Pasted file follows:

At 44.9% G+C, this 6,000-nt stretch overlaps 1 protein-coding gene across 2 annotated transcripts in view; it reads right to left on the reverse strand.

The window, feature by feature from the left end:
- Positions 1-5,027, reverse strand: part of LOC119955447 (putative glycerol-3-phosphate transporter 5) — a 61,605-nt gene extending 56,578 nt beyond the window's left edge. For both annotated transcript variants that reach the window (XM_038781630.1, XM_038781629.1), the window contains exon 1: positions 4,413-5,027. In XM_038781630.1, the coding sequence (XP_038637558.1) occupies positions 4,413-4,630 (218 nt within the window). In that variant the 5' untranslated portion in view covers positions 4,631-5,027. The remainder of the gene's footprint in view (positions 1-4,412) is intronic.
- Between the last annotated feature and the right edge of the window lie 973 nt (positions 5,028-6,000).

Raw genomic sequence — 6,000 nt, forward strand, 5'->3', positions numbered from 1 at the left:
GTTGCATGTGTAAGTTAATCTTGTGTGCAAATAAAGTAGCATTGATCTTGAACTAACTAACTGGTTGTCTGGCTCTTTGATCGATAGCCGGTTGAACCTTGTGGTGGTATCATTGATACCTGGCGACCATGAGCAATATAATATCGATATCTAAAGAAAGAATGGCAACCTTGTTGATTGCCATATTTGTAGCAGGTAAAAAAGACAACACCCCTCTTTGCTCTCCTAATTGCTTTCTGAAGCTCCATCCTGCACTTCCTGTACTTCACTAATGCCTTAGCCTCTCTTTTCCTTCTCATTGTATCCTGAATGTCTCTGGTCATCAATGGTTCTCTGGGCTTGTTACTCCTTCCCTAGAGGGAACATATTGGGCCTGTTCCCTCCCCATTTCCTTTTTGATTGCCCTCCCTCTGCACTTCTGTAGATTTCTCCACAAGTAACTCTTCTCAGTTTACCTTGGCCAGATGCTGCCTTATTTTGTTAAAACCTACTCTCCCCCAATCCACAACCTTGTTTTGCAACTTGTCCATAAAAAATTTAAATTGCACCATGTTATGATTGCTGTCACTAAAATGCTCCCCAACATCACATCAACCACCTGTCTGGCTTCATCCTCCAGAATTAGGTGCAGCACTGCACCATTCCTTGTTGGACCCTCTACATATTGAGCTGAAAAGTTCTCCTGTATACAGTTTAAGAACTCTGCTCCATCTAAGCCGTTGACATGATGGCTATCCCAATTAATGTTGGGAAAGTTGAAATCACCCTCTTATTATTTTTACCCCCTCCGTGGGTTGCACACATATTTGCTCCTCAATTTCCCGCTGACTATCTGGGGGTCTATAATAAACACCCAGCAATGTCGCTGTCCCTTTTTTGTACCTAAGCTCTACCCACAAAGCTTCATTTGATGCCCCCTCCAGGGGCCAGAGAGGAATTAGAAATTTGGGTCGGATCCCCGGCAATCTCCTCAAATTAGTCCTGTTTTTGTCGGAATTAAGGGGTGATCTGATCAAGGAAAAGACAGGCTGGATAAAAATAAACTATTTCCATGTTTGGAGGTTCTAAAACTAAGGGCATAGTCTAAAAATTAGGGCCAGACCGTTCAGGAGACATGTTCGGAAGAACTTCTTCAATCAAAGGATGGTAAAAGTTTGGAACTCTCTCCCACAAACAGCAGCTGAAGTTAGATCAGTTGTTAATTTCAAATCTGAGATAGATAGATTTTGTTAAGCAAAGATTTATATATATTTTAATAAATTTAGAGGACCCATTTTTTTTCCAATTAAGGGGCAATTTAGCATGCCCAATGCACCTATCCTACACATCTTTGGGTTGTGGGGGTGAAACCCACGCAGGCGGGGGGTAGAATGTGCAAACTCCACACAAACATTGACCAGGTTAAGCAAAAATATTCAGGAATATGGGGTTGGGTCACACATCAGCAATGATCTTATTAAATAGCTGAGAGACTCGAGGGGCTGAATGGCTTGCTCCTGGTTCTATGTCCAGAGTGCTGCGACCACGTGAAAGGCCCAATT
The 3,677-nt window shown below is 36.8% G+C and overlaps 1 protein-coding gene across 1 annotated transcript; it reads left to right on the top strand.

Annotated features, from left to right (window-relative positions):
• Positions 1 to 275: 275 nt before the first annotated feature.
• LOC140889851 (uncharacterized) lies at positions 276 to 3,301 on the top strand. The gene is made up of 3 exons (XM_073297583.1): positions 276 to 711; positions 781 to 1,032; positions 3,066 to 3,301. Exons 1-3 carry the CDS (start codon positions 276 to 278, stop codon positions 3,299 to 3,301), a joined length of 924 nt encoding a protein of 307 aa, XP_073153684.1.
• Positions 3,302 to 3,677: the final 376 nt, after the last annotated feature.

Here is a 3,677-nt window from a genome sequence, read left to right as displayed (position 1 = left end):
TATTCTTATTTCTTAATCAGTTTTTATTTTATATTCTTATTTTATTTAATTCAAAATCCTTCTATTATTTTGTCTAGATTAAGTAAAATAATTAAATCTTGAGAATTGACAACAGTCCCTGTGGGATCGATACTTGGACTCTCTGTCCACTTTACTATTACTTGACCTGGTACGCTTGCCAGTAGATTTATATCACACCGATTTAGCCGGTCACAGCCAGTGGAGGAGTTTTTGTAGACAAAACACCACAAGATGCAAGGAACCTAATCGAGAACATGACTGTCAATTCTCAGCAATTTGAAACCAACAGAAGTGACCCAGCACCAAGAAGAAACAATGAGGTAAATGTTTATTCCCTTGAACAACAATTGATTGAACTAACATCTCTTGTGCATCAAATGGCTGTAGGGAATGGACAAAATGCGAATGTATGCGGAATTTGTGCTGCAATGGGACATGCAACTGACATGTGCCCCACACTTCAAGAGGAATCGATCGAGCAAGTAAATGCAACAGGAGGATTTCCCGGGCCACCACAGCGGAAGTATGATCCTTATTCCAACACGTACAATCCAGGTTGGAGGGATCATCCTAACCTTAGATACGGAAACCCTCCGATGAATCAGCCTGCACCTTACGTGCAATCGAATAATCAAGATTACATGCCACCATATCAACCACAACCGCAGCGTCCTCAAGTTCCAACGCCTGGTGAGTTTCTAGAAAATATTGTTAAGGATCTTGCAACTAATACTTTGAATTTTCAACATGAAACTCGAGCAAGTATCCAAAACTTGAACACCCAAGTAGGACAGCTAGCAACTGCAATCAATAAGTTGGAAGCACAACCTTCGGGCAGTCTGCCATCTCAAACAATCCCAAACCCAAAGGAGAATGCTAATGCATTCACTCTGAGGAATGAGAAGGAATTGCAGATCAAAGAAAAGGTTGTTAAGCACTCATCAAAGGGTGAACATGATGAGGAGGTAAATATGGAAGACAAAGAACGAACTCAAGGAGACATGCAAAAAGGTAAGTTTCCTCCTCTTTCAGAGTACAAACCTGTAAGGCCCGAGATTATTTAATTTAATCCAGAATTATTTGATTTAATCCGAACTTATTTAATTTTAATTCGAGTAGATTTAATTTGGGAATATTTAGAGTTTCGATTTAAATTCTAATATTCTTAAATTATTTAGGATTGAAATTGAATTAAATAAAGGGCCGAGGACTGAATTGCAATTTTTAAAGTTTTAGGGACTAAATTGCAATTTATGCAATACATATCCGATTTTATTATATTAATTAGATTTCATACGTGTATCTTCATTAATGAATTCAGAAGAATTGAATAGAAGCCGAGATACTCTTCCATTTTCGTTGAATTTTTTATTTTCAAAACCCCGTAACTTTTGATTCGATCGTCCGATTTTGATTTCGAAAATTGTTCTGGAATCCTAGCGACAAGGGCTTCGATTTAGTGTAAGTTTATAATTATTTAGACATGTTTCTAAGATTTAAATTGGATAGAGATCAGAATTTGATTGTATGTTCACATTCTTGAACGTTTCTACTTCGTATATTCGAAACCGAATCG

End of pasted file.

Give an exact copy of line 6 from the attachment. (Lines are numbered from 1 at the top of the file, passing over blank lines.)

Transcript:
GTTGCATGTGTAAGTTAATCTTGTGTGCAAATAAAGTAGCATTGATCTTGAACTAACTAACTGGTTGTCTGGCTCTTTGATCGATAGCCGGTTGAACCTTGTGGTGGTATCATTGATACCTGGCGACCATGAGCAATATAATATCGATATCTAAAGAAAGAATGGCAACCTTGTTGATTGCCATATTTGTAGCAGGTAAAAAAGACAACACCCCTCTTTGCTCTCCTAATTGCTTTCTGAAGCTCCATCCTGCACTTCCTGTACTTCACTAATGCCTTAGCCTCTCTTTTCCTTCTCATTGTATCCTGAATGTCTCTGGTCATCAATGGTTCTCTGGGCTTGTTACTCCTTCCCTAGAGGGAACATATTGGGCCTGTTCCCTCCCCATTTCCTTTTTGATTGCCCTCCCTCTGCACTTCTGTAGATTTCTCCACAAGTAACTCTTCTCAGTTTACCTTGGCCAGATGCTGCCTTATTTTGTTAAAACCTACTCTCCCCCAATCCACAACCTTGTTTTGCAACTTGTCCATAAAAAATTTAAATTGCACCATGTTATGATTGCTGTCACTAAAATGCTCCCCAACATCACATCAACCACCTGTCTGGCTTCATCCTCCAGAATTAGGTGCAGCACTGCACCATTCCTTGTTGGACCCTCTACATATTGAGCTGAAAAGTTCTCCTGTATACAGTTTAAGAACTCTGCTCCATCTAAGCCGTTGACATGATGGCTATCCCAATTAATGTTGGGAAAGTTGAAATCACCCTCTTATTATTTTTACCCCCTCCGTGGGTTGCACACATATTTGCTCCTCAATTTCCCGCTGACTATCTGGGGGTCTATAATAAACACCCAGCAATGTCGCTGTCCCTTTTTTGTACCTAAGCTCTACCCACAAAGCTTCATTTGATGCCCCCTCCAGGGGCCAGAGAGGAATTAGAAATTTGGGTCGGATCCCCGGCAATCTCCTCAAATTAGTCCTGTTTTTGTCGGAATTAAGGGGTGATCTGATCAAGGAAAAGACAGGCTGGATAAAAATAAACTATTTCCATGTTTGGAGGTTCTAAAACTAAGGGCATAGTCTAAAAATTAGGGCCAGACCGTTCAGGAGACATGTTCGGAAGAACTTCTTCAATCAAAGGATGGTAAAAGTTTGGAACTCTCTCCCACAAACAGCAGCTGAAGTTAGATCAGTTGTTAATTTCAAATCTGAGATAGATAGATTTTGTTAAGCAAAGATTTATATATATTTTAATAAATTTAGAGGACCCATTTTTTTTCCAATTAAGGGGCAATTTAGCATGCCCAATGCACCTATCCTACACATCTTTGGGTTGTGGGGGTGAAACCCACGCAGGCGGGGGGTAGAATGTGCAAACTCCACACAAACATTGACCAGGTTAAGCAAAAATATTCAGGAATATGGGGTTGGGTCACACATCAGCAATGATCTTATTAAATAGCTGAGAGACTCGAGGGGCTGAATGGCTTGCTCCTGGTTCTATGTCCAGAGTGCTGCGACCACGTGAAAGGCCCAATT